Iowa State Daily: “Obama, Romney not only option for president, third party candidates offer alternatives”September 4, 2012Posted in Blog, News
By Gabriel Stoffa
On Nov. 6, millions will flock to voting booths to cast their vote for president. Many folks will vote Republican or Democrat based on their particular political leanings, while some will vote Mickey Mouse or Yoda out of spite or just for fun.
There is another option that will be available on at least one state’s ballot, Iowa, that of Libertarian candidate Gov. Gary Johnson.
Third party candidates are nothing new; Ross Perot ran in 1992 and 1996. During campaigning, he sometimes polled ahead of both George W. Bush and Bill Clinton, though he ended with less than 10 percent of all votes come election day.
This election, as Barack Obama and Mitt Romney bash each other in ads and speeches, Johnson is a legitimate factor. Not as a likely possibility to win the presidency — there are too many people still unaware of him — but as someone who might sway a given state to one side or the other by taking away votes that might have been cast for the main two parties.
Open and free elections should have more than two options. Johnson’s platform offers ideas from all sides and different ideas as to how to better serve America.
But rather than embracing the influence a third party might offer, there is often an effort to eliminate the public from wanting to vote for the non-mainstream option.
Johnson is currently seen as a larger threat to the already precarious Republican vote, due partly to the recent slights to Ron Paul’s Republican supporters at the Republican National Convention. The National Convention refused to seat the delegates from Maine, as well as refused to announce Paul’s name and the number of votes he received from a given state. As a result, many supporters said they would vote third party now come election day, rather than cast their vote for Romney.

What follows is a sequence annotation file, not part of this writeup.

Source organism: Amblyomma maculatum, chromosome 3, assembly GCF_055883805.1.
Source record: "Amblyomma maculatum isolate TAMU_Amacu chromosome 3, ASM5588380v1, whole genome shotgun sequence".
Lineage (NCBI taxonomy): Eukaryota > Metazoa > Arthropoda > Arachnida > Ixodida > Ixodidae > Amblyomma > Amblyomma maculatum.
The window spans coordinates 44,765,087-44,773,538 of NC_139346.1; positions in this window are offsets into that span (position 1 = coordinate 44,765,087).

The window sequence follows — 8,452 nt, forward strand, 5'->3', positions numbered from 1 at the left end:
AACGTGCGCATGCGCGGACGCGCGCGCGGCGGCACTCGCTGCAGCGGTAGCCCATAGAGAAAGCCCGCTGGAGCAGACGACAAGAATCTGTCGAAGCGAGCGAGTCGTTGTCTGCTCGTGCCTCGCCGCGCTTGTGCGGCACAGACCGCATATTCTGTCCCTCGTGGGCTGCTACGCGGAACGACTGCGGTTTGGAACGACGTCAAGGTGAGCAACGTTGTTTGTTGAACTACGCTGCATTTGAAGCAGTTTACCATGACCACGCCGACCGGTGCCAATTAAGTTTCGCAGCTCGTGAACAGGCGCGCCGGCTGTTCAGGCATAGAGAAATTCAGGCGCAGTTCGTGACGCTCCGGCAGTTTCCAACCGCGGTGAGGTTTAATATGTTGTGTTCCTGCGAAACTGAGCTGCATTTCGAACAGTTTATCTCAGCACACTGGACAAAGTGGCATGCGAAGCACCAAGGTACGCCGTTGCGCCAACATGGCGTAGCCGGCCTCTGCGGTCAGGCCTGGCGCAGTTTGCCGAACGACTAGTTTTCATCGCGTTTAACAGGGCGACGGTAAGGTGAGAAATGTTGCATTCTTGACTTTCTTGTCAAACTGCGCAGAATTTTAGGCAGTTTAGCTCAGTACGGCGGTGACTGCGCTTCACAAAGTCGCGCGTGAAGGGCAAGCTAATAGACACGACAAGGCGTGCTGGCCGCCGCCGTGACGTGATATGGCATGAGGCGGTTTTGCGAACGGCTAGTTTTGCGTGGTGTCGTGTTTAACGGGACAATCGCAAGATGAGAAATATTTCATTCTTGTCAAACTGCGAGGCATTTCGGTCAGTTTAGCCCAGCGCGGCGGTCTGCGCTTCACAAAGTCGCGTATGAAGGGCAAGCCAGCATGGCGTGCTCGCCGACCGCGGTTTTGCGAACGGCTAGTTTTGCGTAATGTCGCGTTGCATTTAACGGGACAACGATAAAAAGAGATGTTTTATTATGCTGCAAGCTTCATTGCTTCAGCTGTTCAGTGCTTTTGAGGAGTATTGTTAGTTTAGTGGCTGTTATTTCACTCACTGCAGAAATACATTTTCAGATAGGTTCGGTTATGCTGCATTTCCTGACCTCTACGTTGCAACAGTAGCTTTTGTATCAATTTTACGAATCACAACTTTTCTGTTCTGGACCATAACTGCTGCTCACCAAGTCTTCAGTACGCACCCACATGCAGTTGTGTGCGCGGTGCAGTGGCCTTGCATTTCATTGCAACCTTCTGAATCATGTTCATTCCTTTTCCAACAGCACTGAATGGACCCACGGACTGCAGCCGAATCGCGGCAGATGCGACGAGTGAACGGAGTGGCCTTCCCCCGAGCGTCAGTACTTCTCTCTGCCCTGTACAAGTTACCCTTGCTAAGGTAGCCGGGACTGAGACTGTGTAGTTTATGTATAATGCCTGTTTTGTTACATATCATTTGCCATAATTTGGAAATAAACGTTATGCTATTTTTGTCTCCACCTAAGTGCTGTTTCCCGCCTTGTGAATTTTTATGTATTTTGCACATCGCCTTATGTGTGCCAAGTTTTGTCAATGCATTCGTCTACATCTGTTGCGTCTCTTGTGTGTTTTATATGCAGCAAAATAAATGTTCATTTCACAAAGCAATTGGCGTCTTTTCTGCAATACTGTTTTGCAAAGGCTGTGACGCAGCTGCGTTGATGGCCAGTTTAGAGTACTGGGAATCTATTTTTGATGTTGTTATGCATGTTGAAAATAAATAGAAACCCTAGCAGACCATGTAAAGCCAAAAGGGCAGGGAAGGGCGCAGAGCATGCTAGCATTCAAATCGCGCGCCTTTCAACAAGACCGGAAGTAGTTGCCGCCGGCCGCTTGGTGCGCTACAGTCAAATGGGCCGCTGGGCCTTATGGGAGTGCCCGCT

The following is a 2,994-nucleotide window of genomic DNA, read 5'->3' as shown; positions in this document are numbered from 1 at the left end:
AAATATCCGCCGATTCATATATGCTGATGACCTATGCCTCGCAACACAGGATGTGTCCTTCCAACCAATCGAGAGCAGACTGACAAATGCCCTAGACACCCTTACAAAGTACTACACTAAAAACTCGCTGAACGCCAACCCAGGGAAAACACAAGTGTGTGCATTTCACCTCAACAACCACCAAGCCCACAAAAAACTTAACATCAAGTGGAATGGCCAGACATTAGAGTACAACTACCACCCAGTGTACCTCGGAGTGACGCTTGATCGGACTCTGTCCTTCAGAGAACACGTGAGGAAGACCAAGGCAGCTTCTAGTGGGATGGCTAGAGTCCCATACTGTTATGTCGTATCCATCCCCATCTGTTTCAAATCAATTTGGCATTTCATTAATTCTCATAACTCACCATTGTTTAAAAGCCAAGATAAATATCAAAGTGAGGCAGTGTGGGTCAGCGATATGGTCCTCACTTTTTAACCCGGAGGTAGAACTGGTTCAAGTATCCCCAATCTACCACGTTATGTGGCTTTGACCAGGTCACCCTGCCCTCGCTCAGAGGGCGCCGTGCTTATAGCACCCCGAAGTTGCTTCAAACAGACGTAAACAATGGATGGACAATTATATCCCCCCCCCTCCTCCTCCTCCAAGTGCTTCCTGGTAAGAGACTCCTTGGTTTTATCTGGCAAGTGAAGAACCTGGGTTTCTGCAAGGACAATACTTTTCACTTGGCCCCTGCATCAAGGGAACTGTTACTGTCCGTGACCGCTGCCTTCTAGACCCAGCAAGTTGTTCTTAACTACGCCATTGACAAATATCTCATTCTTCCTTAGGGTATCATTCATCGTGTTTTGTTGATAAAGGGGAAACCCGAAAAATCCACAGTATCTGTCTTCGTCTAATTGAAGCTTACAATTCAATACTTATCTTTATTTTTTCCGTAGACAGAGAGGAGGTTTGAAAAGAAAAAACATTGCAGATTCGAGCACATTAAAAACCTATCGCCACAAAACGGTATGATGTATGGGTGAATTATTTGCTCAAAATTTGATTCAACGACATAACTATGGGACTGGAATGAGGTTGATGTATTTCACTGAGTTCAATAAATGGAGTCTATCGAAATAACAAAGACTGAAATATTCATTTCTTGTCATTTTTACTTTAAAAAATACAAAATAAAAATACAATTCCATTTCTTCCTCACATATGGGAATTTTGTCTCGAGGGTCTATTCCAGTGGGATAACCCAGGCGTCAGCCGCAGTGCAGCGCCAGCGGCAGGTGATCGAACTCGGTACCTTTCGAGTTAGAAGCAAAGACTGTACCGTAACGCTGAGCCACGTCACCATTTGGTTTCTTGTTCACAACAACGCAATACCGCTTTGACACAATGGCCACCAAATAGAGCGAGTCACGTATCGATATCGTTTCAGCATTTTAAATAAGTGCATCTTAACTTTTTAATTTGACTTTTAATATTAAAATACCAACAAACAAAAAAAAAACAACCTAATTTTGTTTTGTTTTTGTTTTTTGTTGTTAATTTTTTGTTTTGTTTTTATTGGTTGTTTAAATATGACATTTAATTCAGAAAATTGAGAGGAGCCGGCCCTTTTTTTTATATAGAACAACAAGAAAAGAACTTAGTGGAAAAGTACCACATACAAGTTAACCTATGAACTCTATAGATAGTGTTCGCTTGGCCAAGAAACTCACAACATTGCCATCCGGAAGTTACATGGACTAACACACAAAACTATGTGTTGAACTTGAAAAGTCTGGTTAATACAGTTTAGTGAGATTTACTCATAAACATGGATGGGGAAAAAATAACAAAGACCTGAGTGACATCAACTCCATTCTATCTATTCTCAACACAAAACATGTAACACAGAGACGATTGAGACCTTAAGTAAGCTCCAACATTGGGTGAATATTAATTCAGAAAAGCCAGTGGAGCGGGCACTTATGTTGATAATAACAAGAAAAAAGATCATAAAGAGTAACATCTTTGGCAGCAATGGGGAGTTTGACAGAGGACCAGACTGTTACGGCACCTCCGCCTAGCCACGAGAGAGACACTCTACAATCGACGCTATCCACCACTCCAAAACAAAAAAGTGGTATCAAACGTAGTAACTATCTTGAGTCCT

Likely stemming from this threat, Jay Kramer, a Romney campaign supporter from Washington, filed a challenge Friday to prevent Johnson from inclusion on the Iowa ballot. The signatures necessary to include Johnson were gathered at the Iowa State Fair. Kramer’s claim states those signatures were not all from Libertarians and should be thrown out.
On Monday, Matt Schultz, Republican secretary of State; Tom Miller, Democratic attorney general; and Warren Jenkins, chief deputy for Republican Auditor David Vaudt all voted unanimously to include Johnson on the Iowa ballot.
Republicans aren’t the only party to employ tactics to get rid of potential problems. President Barack Obama used election rules to rid himself of competition when he first campaigned during 1996 for a state Senate seat.
In 2008, Obama sought to prevent the seating of Florida and Michigan delegates at the Democratic National Committee because their primaries were early. In Florida, 50 percent of the vote went to Hillary Clinton, Obama’s leading competition at the time, compared to his 33 percent, and Clinton won 55 percent of the vote in Michigan, where Obama was not even listed on the ballot.
Tactics like those are legal because there is so much paperwork involved in becoming a nominee for office. When politicians run, they want to win, and anyone who stands in their way should be cautious.
Alicia Dearn, Johnson’s campaign attorney, claims similar legal maneuvers are underway by the Romney campaign to keep Johnson off the ballot in Michigan and Pennsylvania, with more attempts possible.
With any luck, Johnson will be included on the ballots for all 50 states.
Take a look at what Johnson has to offer. Maybe you like it, maybe you don’t, but don’t ignore him simply because he doesn’t have access to the millions and millions of dollars being tossed around by the Republican and Democrat parties and Super PACs.
He is a real candidate with a legitimate following and deserves to be heard in the debates and seen on the ballots. There are enough people supporting Johnson to change the electoral votes for a state.
Partisan politics should be cast aside to allow more options in free elections. Decisions don’t have to be strictly left or right; there is always another path.